Decoding the SAT
- Thursday, July 05, 2012
The SAT is that scary test students generally take late in high school to get into college and hopefully get some scholarship money. The good news is that this test is standardized, which means that when writing the test questions, the test makers follow the same patterns, profiles, and standards by writing similar questions each time. This tests the same skills in exactly the same way without using literally the same questions. Students can learn these hidden recurring patterns and become very test savvy, since the patterns tend to not be straightforward but based on logic and reasoning. Understanding this teaches students to understand how to answer questions quickly and correctly.
Preparation is the key to doing well on the SAT. Students should start preparing at least in ninth grade, or earlier if they are participating in a seventh-grade talent search such as The Duke TIP Letter. The PSAT/NMSQT is also written by the SAT test makers and can count for huge scholarships in a student’s junior year; they can also be taken as practice in the ninth- and tenth-grade years. When students start preparing early, time is on their side. Waiting until later in high school usually results in more test anxiety since students already have a full plate, with less time to learn how to take the test and certainly less time to practice.
There are three sections on the SAT: “Critical Reading,” “Math,” and “Writing.” The test is three hours and forty-five minutes long and is offered seven times a year. There are no penalties for taking it as many times as students want, since colleges usually just take the highest scores and often will combine high scores from different tests. This gives a student a higher score which can result in more college money.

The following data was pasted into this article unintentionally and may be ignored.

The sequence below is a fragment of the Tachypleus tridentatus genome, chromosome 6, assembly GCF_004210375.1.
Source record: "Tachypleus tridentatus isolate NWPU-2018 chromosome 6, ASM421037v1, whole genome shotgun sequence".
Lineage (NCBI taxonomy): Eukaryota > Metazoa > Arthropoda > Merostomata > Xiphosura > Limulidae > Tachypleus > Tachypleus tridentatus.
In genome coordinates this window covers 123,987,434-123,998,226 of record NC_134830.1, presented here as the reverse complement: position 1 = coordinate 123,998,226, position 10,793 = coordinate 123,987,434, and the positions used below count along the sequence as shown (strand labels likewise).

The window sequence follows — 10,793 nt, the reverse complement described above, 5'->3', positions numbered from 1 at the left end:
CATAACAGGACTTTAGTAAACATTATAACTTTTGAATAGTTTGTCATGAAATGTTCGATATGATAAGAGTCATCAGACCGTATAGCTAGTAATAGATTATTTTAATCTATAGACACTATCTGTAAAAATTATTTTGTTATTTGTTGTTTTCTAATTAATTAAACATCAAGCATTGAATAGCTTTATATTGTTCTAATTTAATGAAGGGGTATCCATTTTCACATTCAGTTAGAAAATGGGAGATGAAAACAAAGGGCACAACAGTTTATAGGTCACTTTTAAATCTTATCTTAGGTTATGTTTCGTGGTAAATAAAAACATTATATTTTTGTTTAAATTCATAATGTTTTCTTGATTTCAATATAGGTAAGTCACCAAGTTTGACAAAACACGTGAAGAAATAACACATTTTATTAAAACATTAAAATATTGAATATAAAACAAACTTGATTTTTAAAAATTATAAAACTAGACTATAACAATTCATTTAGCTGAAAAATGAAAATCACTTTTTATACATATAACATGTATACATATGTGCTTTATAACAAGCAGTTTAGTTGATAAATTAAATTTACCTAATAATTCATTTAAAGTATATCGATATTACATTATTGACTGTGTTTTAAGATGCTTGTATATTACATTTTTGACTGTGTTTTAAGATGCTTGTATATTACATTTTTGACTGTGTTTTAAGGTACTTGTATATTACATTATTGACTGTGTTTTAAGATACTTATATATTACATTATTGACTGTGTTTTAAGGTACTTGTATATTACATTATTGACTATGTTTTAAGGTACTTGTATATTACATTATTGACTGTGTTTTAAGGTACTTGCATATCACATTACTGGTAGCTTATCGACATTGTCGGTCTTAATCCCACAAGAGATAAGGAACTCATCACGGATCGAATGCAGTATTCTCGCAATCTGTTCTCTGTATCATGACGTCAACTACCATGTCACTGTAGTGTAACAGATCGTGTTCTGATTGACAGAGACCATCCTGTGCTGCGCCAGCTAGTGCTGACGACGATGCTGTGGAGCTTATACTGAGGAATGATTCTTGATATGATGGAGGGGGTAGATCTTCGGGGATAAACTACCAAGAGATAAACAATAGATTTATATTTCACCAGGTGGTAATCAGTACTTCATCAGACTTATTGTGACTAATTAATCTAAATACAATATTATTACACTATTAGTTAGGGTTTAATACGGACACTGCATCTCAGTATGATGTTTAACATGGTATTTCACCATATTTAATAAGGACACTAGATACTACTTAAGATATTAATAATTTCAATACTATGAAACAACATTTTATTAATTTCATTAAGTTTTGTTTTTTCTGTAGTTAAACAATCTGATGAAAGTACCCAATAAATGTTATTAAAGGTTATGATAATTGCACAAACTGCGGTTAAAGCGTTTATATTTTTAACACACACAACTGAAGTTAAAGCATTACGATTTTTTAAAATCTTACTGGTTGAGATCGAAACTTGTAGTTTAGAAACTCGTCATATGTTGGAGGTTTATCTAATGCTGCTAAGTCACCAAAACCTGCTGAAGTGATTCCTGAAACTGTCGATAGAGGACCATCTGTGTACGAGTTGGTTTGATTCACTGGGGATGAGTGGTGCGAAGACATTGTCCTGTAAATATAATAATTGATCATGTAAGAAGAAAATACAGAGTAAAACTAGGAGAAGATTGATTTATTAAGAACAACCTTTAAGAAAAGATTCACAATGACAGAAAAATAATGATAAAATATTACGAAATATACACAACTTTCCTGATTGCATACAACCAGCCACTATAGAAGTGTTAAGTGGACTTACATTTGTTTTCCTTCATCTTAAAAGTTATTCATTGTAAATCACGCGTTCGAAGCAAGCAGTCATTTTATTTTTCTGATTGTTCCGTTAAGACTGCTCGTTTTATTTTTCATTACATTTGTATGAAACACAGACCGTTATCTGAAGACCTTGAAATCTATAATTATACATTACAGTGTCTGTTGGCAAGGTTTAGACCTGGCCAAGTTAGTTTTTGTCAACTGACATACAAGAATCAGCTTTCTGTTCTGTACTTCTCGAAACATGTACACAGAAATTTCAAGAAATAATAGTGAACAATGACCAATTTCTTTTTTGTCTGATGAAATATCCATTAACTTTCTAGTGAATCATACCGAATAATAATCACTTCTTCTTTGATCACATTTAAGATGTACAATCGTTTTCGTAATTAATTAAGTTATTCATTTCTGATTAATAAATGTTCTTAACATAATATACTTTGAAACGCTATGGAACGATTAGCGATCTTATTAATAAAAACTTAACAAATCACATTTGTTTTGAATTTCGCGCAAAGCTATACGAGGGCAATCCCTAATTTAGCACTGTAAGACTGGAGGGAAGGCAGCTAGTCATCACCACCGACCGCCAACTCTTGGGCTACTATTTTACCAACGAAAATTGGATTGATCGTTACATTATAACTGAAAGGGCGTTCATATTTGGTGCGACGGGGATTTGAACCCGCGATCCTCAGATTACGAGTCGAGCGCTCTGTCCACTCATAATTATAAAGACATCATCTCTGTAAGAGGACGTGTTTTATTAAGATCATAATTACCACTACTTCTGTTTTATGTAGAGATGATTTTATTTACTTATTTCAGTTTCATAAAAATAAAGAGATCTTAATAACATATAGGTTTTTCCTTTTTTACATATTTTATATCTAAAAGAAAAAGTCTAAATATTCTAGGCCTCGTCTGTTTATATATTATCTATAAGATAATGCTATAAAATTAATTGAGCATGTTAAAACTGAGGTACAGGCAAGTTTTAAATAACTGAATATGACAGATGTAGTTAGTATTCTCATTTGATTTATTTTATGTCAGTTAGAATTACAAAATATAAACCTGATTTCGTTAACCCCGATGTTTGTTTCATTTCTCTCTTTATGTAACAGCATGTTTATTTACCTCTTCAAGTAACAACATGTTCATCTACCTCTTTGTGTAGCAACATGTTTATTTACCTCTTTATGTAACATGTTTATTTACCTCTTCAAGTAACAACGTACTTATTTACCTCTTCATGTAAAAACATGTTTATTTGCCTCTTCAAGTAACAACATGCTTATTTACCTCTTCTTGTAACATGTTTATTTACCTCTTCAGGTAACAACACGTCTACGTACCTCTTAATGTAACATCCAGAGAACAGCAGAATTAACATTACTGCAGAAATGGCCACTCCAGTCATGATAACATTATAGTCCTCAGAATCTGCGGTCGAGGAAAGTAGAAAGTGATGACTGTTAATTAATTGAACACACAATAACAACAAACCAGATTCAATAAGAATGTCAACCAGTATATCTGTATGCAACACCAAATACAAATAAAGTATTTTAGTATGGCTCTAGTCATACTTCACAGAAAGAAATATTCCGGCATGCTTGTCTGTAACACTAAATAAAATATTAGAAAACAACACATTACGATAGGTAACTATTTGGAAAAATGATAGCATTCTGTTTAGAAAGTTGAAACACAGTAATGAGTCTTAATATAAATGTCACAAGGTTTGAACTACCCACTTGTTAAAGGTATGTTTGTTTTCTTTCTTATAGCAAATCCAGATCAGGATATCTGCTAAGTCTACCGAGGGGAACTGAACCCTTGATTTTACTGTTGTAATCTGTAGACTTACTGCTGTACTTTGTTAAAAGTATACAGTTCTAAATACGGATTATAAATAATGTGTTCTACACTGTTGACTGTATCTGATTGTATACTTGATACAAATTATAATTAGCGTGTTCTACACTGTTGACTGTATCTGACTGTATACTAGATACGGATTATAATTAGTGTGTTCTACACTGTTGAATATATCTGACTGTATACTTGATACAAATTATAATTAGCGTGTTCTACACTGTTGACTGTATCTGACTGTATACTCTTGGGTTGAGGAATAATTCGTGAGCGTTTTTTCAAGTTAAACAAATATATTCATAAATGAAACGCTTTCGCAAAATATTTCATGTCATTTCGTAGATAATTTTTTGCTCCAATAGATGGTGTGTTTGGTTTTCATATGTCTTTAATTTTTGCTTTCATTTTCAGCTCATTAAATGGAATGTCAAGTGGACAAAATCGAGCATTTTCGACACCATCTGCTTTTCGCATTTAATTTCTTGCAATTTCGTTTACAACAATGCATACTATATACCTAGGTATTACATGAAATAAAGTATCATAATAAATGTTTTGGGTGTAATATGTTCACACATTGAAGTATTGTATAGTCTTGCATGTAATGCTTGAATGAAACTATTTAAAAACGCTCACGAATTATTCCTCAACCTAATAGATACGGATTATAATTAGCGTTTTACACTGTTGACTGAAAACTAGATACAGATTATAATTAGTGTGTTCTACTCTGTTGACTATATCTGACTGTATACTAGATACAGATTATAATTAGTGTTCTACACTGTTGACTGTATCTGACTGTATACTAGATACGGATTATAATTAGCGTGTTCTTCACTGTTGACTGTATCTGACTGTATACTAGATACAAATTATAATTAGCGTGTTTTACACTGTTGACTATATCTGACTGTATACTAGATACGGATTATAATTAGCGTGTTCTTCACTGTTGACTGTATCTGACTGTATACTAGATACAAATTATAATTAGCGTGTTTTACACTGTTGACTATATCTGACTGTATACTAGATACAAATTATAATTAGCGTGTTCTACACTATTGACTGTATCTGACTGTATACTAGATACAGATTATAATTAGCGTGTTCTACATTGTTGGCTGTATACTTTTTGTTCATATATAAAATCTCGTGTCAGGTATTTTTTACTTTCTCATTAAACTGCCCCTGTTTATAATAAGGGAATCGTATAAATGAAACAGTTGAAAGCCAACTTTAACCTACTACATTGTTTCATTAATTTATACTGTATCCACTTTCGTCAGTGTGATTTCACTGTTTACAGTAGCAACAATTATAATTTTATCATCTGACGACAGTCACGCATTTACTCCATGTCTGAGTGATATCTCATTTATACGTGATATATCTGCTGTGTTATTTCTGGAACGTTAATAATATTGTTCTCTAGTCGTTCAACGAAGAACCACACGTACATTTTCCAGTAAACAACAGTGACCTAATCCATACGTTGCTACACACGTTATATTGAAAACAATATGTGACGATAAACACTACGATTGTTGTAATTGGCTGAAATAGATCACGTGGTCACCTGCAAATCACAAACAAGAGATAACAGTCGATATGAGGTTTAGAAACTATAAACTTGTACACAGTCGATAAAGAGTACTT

The first section in the “Critical Reading” section is “Passage-Based Reading.” Most students abhor the passages found in this part of the test. Often they have to read four passages and work twenty-four questions, and they do all this in twenty-five minutes, which is about a minute per question—not counting the four passages! For most students, this section can be daunting because they are under great time constraints to finish. It is practically impossible for students to finish this section on time if it is approached in a normal way. Besides that, the test makers have built in tricks to make students pick the wrong answers. For example, a choice may be true and found in the passage, but in reality it doesn’t answer the question.
There are three types of passages in this section, followed by some related questions and five answer choices. The long passage usually contains several paragraphs. The short passage is usually one paragraph long, and the dual passage section contains two passages connected by a similar topic: they may agree, disagree or complement each other.
In school, students are often taught to read all the questions first and then read the passage, followed by reading all the questions again. This is the approach that most students take when it comes to the passages found on standardized tests like the SAT. The students then run out of time, which of course results in a lot of blank answers and a lower score.
Usually students read each entire passage, and sometimes more than once, which is a huge time waster. Once students identify the three question types (line citation, vocabulary use, and overall passage) and reorder them correctly (i.e. answer the line citations all in a row), they can generally skip 70 percent of each passage and still get every answer right. Speed reading is not the key to conquering the passages, but knowing where the answers are found is. As a matter of fact, there is very little reading involved.
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